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| Re: WA543 Food |
It can be kind of hard to get your head around ... and most people will think I'm whack as it isn't something they've heard advocated elsewhere.
I'm suggesting that the WB from ambient sunlight is the gradient combination of the warm/cool. The "white" sunlight gets separated by the atmosphere in a gradient range from warm to cool (somewhat like a spherical a prism if you will). When our subject receives light from all of that range simultaneously, it is receiving a re-assembly of the warm & cool back into white ... i.e. daylight balance.
When we take pictures in the shade, the warm direct sunlight is being blocked and only the cool overhead sky is available to illuminate our subject, thus our WB is cool. Conversely, during the "golden hour" when our subject is being sidelit from the direct warm light, our sidelit subject is not reflecting the illumination from the overhead sky and our WB is warm.
Thus warm + cool = neutral. This can be seen as Cyan (BG) + Red or Blue + Yellow (RG) if you will.
In many instances, the separation of the warm & cool are reassembled into an homogenous blend of the two and we accept it as a single color of light. However, in the case of your knife, we have a scenario where the diffuse light presents that reassembling of warm & cool, yet the angle of the knife and its subsequent AI=AR is reflecting a particular portion of the overhead sky. That particular portion of the sky is absent of the warm light contribution to the overall homogenized WB.
This can be evidenced by how the changes in the knife's angle changes the color of the knife, while the unchanged items in the scene remain the same. Only the knife is changing color, because it is reflecting a different color of light that is illuminating it. This can even be seen within the same image with the changing color of the knife's spine.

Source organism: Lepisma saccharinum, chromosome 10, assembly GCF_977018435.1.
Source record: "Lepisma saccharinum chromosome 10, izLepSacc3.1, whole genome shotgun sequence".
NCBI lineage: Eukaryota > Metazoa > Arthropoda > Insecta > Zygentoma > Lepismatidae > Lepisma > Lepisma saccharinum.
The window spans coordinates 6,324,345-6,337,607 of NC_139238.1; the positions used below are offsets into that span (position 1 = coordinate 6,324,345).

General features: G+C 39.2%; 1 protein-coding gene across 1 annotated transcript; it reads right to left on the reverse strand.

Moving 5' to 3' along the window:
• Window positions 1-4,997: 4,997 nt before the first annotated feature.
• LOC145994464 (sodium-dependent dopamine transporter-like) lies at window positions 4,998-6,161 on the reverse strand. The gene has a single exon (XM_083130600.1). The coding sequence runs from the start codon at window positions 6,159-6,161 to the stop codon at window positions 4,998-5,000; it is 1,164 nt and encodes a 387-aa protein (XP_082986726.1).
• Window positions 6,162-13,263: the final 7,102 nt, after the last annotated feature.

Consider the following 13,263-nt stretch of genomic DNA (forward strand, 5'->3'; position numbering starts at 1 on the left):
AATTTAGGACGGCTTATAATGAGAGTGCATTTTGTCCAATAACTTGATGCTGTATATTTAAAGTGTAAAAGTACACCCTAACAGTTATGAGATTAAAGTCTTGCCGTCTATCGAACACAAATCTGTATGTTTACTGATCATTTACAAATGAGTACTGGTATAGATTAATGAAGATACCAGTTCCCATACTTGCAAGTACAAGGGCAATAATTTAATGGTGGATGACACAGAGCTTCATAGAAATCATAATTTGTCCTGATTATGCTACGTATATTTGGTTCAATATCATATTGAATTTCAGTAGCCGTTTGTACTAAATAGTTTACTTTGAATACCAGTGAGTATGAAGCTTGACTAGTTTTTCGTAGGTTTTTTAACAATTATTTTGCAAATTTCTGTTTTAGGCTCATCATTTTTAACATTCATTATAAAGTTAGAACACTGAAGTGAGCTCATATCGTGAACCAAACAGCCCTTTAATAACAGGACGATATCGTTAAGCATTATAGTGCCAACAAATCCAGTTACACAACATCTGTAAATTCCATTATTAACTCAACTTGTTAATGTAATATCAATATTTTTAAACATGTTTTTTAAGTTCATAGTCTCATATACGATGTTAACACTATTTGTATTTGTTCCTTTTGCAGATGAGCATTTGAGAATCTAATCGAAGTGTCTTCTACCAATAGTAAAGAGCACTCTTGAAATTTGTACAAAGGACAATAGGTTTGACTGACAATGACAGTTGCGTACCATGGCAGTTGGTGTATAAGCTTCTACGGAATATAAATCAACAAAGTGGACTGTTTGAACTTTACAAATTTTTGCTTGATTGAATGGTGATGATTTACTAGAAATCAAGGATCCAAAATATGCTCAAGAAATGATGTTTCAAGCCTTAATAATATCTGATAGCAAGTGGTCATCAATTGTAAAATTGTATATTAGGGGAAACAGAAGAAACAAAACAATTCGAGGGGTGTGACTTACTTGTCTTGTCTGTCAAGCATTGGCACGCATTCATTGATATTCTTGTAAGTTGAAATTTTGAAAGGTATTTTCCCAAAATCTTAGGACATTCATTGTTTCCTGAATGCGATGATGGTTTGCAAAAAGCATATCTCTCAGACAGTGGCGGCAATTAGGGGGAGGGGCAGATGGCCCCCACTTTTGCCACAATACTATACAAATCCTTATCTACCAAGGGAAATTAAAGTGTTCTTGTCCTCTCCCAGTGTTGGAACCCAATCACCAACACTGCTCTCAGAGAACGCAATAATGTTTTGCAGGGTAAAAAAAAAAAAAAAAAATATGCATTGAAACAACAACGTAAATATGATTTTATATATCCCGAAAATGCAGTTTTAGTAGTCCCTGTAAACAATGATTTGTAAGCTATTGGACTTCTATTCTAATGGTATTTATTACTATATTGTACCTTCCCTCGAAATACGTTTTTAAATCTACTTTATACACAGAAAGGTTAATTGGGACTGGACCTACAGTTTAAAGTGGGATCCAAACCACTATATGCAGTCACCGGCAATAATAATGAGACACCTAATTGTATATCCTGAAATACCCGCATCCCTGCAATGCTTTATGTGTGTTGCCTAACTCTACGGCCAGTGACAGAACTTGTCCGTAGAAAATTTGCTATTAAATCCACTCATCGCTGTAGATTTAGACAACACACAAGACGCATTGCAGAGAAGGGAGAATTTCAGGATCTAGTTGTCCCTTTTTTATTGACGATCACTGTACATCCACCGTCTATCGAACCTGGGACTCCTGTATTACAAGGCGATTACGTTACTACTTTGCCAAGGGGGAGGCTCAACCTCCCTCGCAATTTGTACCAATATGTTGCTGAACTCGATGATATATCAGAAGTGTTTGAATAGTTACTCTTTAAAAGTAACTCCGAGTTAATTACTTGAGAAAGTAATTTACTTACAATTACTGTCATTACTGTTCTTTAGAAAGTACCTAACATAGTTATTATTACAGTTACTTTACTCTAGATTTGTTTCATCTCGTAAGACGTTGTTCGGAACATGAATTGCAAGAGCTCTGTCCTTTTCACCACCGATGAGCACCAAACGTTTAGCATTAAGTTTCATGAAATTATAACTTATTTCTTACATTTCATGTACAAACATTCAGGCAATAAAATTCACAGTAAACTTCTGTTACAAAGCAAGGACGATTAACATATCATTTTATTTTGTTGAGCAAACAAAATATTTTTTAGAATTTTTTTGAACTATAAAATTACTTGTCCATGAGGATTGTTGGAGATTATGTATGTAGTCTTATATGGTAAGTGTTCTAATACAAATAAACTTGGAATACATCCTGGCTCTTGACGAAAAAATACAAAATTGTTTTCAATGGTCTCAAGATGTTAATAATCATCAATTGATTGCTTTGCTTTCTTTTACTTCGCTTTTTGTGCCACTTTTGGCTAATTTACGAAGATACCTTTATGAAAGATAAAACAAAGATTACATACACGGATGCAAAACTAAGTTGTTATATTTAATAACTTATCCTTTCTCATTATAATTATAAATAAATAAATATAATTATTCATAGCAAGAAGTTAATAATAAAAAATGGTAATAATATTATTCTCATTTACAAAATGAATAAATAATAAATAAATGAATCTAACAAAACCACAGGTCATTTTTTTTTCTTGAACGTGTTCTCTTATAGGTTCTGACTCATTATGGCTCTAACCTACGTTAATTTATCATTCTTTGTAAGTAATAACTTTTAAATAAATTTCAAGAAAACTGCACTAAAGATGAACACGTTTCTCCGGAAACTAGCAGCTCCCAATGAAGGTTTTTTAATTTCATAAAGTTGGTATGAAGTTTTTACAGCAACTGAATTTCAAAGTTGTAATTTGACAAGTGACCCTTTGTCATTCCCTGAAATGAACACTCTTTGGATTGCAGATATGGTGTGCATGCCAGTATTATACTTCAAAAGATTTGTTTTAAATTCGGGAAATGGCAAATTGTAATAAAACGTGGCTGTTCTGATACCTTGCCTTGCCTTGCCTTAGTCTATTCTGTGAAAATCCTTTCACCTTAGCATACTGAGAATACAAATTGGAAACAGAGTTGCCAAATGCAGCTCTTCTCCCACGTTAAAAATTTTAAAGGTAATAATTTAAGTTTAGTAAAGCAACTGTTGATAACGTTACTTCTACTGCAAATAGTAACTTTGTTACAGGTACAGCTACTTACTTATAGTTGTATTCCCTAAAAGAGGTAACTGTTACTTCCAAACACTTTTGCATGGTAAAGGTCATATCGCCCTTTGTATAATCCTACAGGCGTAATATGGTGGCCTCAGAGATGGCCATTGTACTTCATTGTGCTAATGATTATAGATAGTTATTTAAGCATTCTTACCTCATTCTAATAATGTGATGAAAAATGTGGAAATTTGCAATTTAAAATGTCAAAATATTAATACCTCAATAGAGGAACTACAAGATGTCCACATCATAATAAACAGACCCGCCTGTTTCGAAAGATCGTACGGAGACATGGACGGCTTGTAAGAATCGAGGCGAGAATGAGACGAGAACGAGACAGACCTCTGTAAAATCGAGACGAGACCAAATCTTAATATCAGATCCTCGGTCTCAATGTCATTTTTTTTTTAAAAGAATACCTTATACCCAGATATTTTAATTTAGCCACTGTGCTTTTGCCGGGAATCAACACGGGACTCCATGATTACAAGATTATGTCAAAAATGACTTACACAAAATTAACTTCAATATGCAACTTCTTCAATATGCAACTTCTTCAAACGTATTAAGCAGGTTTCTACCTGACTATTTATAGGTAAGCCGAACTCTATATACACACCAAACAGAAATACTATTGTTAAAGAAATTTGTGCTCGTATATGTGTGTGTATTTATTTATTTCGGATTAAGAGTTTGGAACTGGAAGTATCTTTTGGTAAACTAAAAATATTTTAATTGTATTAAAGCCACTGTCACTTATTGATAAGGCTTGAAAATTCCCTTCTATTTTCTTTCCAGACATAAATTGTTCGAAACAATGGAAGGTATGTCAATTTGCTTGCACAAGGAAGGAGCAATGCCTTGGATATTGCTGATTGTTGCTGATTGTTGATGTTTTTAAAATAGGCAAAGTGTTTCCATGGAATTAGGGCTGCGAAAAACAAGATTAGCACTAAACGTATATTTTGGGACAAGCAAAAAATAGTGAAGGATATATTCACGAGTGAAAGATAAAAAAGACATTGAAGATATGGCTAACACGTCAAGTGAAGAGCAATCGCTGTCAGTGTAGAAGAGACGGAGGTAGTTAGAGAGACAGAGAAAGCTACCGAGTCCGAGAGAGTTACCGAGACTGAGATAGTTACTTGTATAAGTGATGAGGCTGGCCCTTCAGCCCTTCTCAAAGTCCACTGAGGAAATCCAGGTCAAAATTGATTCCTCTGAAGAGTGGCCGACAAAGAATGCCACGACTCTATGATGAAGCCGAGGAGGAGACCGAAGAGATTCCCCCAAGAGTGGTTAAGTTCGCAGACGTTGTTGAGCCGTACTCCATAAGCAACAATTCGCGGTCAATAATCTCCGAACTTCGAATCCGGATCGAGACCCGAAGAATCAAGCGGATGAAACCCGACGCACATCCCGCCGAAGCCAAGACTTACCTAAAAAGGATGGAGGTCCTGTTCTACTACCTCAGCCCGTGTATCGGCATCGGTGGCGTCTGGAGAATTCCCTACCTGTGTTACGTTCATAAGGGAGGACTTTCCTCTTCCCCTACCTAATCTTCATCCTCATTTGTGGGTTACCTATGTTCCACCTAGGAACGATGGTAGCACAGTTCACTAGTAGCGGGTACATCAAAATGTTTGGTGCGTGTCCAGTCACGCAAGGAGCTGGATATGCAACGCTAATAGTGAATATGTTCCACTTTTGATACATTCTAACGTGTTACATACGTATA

It isn't quite as though you have two different light sources as we would typically think of say one tungsten and one fluorescent mixture, but more of a blended gradient.
Like I said, many will think this is whack, but it is what gives us blue snow, blue hair and a myriad of other blue/cyanic tones in our neutrals. Sometimes the separation of the warm and cool works well to our advantage, i.e. a cool blue body of water reflecting the cool overhead sky. Change the angle of the reflection to include equal amounts of diffuse blue overhead and specular warm and the offset each other to a neutral and our water looks dull gray. Change the angle even further toward the specular warm light and we get the warm golden tones. The body of water didn't change colors, only the angle of light that we are reflecting iaw AI=AR.
While this isn't something that most people concern themselves with, it is something that I am (insert OCD comment now ) aware of that bothered me for a long time regarding it, until I better came to understand rgb light theory and this separation/re-assembly that represents (daylight) ambient light as a blending of diffuse cool and direct warm in varying degree/amount iaw AI=AR.
One additional aspect regarding this. When we have "gray skies", we typically associate that 'gray' to a reduction in luminance, but it is also a very homogenized blending of the the warm & cool to produce the neutral "gray" lighting. Blue bark in the forest while golden shafts of light filter through the canopy is yet another indication of how ambient white is separated into warm & cool relative to our orientation to a given portion of the sky.
Now that you (et al) think I'm totally nuts ...
Short version (i.e. practical vs. theory) ... +1 @ tweak on the blue channel.
How much you take out vs. leave in, highly subjective to what you deem looks "natural", and what kind of mood you want to present.
The reason I mention it here ... is that the mood for me at the image is one of "old world Tuscany" kind of thing and the associated warmth. Imo, having such blue is incongruous with a warm (or neutral) mood. Yeah, its a nit ... but that's what you came here for.
I still like it.